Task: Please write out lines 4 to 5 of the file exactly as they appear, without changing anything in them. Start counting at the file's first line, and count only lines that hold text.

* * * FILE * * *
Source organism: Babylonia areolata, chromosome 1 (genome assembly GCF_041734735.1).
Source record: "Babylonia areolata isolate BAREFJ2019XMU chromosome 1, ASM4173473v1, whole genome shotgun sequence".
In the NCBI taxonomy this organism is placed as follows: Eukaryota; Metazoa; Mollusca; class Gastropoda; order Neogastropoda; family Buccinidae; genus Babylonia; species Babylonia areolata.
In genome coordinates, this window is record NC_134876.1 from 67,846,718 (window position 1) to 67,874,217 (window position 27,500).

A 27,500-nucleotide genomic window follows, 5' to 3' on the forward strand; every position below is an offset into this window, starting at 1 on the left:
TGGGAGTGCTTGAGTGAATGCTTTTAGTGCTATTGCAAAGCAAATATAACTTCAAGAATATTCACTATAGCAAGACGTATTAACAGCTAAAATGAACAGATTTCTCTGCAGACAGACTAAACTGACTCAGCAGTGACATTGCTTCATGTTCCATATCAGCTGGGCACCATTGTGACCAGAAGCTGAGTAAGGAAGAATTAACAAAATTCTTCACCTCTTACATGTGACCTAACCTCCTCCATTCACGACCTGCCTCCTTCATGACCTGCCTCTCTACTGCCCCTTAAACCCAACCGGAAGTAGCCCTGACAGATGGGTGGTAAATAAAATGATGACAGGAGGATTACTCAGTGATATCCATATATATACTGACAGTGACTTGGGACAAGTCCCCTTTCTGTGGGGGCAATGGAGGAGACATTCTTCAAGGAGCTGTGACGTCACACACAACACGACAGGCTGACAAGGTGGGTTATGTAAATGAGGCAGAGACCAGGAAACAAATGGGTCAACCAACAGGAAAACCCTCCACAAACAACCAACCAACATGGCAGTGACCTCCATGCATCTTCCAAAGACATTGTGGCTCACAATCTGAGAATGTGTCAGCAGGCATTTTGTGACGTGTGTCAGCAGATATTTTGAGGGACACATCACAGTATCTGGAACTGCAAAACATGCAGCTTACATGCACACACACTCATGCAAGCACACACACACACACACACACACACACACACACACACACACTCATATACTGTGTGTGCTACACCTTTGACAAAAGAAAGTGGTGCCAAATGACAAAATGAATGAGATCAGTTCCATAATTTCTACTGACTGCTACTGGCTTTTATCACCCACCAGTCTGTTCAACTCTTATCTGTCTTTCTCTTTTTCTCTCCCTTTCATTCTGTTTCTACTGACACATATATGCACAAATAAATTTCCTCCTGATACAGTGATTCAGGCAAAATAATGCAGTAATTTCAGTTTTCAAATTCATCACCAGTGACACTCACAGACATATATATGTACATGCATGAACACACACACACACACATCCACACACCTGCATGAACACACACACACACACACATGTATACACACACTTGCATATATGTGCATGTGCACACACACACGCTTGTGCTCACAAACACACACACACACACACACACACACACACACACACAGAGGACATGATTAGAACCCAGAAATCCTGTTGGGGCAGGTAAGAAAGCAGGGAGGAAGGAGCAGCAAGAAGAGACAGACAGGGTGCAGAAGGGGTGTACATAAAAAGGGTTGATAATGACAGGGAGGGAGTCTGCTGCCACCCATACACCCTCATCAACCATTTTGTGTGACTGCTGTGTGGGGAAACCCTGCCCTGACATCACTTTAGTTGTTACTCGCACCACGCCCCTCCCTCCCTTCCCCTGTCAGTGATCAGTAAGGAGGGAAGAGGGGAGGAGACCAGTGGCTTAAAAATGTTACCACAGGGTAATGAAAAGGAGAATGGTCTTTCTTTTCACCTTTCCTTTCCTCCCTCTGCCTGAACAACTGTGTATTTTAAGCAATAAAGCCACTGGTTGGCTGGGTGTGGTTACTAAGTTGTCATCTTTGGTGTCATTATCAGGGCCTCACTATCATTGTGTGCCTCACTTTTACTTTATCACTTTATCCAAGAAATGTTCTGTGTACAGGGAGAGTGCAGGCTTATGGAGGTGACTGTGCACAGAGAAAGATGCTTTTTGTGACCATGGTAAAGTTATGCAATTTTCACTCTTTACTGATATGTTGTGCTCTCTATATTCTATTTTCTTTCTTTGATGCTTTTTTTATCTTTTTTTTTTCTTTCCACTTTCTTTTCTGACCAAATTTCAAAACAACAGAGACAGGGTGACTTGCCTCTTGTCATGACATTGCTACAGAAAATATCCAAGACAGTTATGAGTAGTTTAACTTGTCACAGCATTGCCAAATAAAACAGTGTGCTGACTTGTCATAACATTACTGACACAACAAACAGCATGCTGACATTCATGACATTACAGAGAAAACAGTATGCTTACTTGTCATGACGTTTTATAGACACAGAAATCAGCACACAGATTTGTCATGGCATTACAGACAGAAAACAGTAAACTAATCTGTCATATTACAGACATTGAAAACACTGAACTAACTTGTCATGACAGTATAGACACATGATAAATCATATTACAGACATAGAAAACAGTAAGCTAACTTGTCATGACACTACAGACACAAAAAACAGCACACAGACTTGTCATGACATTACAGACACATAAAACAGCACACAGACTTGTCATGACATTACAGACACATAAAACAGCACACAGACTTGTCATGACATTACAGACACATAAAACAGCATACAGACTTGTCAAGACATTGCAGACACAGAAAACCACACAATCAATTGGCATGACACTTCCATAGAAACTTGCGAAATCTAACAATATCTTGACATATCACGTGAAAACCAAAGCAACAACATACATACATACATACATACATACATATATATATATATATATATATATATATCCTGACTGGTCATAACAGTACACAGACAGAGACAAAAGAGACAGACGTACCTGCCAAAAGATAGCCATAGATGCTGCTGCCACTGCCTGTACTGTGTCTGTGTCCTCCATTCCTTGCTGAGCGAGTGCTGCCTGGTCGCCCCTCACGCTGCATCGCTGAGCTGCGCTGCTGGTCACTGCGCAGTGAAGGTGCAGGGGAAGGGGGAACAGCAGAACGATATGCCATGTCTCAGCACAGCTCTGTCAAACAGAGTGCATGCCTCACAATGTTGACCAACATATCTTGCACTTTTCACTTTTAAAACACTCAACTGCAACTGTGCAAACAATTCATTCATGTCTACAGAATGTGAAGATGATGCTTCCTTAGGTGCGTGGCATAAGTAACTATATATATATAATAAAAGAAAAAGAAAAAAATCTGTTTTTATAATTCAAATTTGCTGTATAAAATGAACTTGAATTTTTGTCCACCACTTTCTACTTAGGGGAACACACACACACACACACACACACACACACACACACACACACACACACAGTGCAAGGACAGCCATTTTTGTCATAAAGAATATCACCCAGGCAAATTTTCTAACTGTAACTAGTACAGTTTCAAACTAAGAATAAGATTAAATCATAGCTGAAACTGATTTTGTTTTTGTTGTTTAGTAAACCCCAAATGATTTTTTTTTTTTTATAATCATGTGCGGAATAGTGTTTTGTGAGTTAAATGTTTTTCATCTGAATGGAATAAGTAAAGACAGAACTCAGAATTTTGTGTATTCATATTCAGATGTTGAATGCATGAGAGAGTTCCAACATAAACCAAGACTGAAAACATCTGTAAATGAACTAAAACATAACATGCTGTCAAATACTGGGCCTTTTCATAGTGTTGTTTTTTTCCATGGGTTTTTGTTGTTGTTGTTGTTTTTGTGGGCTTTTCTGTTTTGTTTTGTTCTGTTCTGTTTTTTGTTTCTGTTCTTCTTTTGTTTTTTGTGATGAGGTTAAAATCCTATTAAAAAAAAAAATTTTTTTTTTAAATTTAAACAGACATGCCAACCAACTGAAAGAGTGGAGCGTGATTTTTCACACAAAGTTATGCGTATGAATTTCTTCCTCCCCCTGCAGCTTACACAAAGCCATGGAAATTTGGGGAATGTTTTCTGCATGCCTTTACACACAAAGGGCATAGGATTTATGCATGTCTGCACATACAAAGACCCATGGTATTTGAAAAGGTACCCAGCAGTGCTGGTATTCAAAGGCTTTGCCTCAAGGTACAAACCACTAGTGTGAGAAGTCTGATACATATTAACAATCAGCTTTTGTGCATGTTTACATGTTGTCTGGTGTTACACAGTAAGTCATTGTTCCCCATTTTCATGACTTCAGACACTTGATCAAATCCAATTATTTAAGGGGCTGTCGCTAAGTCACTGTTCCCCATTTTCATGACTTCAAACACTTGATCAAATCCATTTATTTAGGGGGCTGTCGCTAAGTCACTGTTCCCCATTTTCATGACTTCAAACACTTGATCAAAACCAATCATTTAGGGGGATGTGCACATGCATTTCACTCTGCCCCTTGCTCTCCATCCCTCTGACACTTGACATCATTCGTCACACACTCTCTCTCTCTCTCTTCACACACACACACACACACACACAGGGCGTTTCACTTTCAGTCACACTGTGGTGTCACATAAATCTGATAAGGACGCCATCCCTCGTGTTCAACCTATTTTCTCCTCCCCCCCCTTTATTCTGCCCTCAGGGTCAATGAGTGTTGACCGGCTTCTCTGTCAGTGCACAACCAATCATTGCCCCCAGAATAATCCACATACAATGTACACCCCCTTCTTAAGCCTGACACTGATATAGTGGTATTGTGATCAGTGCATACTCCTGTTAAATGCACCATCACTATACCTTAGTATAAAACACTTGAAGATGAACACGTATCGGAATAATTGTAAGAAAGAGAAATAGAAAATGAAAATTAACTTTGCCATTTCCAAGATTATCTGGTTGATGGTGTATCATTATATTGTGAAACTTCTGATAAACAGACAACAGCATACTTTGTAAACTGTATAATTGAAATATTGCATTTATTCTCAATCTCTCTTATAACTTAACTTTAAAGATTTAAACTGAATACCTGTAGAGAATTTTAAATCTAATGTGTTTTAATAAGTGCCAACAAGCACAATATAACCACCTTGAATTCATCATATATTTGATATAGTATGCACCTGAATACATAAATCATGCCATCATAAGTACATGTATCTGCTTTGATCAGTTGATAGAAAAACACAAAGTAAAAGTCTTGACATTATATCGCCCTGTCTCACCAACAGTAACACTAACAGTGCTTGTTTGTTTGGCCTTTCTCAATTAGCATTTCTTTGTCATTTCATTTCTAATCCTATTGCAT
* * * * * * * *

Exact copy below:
In genome coordinates, this window is record NC_134876.1 from 67,846,718 (window position 1) to 67,874,217 (window position 27,500).

A 27,500-nucleotide genomic window follows, 5' to 3' on the forward strand; every position below is an offset into this window, starting at 1 on the left: